Cubs

Where Cubs could find position of strength in 2020: South Bend

Where Cubs could find position of strength in 2020: South Bend

When and where? Major league players got their answer on the first part earlier this week with MLB imposing a schedule that opens a second round of spring training July 1 and a 60-game season about three weeks later.

The “where” is still being finalized, but almost every club will be based in its home city with a second, nearby site for training and then a taxi squad during the season.

And that’s “where” the Cubs could find a position of strength among their big-league peers in both quality of facilities and potential containment of any coronavirus outbreaks.

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While the Cubs haven’t made the announcement yet, it’s expected to happen this week with their Midwest League affiliate in South Bend opening its state-of-the-art facilities to roughly half of the players the Cubs will activate for the season.

“We are prepared, and we feel optimistic,” said Andrew Berlin, owner of the South Bend Cubs and an investor in the big-league Cubs.

The award-winning South Bend complex, about 95 miles from Chicago, includes a ballpark with similar dimensions to Wrigley Field, a 17,000-square-foot covered area for fielding and other skills work, six state-of-the-art indoor hitting tunnels as well as two indoor pitching mounds in addition to the mounds on the field and in the bullpens.

The biggest advantage when it comes to limiting the impact of the COVID-19 pandemic and navigating three months of baseball without a significant outbreak might come in Berlin’s four recently built apartment buildings that ring the ballpark.

Because the pandemic followed December’s grand opening so closely, Berlin said enough vacancies remain that players can be more safely clustered in their own part of a building, making use of the one- and two-bedroom apartments.

“Our loss is the Cubs’ gain,” Berlin said.

As Spring Training 2.0 camps open next week, each team may activate 60 players, with at least 20 expected to work at the alternate sites as minor league depth. Eventually, the number would grow to as many 30 or more as teams narrow their “spring” rosters to the requisite 30 to open the season, then reduce to 28 in mid-August and eventually 26 by September.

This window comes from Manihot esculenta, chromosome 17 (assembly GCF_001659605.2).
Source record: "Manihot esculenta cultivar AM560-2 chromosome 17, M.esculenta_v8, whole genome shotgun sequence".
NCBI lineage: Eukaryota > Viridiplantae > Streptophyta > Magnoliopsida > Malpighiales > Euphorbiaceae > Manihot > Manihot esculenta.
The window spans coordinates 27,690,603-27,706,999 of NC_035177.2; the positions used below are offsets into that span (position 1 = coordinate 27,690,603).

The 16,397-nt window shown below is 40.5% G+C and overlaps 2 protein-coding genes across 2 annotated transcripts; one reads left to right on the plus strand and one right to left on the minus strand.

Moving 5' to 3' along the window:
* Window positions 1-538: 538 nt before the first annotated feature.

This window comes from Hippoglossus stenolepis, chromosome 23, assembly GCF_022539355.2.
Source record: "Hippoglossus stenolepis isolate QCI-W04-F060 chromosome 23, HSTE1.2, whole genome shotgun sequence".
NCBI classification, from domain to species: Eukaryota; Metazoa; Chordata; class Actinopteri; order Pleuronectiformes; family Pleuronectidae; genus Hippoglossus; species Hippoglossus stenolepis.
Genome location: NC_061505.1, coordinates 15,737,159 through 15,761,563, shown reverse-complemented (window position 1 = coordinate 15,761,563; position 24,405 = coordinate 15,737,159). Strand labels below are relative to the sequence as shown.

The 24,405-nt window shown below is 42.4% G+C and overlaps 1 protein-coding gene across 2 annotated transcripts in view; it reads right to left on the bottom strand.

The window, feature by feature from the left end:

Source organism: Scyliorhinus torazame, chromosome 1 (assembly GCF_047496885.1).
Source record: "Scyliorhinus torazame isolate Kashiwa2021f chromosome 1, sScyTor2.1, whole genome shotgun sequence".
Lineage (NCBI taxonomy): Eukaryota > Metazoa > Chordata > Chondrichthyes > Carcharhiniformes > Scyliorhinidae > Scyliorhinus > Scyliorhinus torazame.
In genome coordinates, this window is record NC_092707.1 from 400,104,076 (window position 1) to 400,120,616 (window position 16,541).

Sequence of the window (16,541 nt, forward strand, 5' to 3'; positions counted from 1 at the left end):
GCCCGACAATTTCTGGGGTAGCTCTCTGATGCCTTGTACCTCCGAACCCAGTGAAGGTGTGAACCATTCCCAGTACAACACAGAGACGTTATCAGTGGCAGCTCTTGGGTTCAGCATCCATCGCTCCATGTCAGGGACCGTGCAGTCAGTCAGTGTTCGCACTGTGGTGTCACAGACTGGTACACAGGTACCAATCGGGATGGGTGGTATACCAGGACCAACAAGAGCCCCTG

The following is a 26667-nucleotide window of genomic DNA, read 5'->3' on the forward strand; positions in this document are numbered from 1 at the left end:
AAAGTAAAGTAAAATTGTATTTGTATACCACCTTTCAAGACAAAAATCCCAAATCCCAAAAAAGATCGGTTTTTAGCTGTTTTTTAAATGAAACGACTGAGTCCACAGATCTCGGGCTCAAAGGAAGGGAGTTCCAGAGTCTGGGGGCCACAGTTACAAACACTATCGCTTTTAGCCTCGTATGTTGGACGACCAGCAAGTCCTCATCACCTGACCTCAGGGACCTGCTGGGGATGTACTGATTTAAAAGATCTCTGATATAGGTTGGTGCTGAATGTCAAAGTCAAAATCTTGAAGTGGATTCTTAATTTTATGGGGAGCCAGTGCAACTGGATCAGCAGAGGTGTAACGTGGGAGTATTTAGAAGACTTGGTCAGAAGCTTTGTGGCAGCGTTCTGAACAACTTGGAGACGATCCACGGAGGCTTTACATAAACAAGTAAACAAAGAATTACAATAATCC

RELATED: What the Cubs' initial 30-man roster could look like

In addition to depth for the big-league teams, clubs also are expected to include some of their top minor-league prospects on the taxi squads with no intent of using them at the big-league level, to make use of development opportunities during a year with no minor-league season.

Whether that means Cubs first-round draft pick Ed Howard of Mount Carmel will be part of that group, Berlin said he hasn’t heard names of any players who might be included on the taxi squad.

Either way, he and his top staff are staying in touch with Indiana state officials — as the Cubs and White Sox are doing in Illinois — for the possibility of including fans at the stadium.

“We’ve asked the same question, because we do have a baseball-starved public that would buy tickets just watch these guys work out,” Berlin said.

But whatever opportunity the second-site status might provide for Berlin and his South Bend Cubs to recoup a fraction of the losses associated with the lost season of games, that’s not what’s on his mind, he said.

“What’s more important than the income right now is just to be a good team player,” he said. “We’re dedicated to the strength and success of the major league team. That’s what a good minor-league partner ought to be.

“We’ll be delighted and happy to take one small part in helping these guys train and get ready.”

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Why Kris Bryant is 'glad' Cubs were 'overly cautious' with his stomach issues

Why Kris Bryant is 'glad' Cubs were 'overly cautious' with his stomach issues

Kris Bryant wasn’t worried about COVID-19 when he consulted the Cubs medical staff before the Cubs’ game Saturday.

“I was looking for some relief of a symptom that I had,” Bryant said. “I didn’t even think anything twice of it. But considering what is going on around the league and how serious this thing escalates, our team doctor thought it was appropriate to just be overly cautious with it.”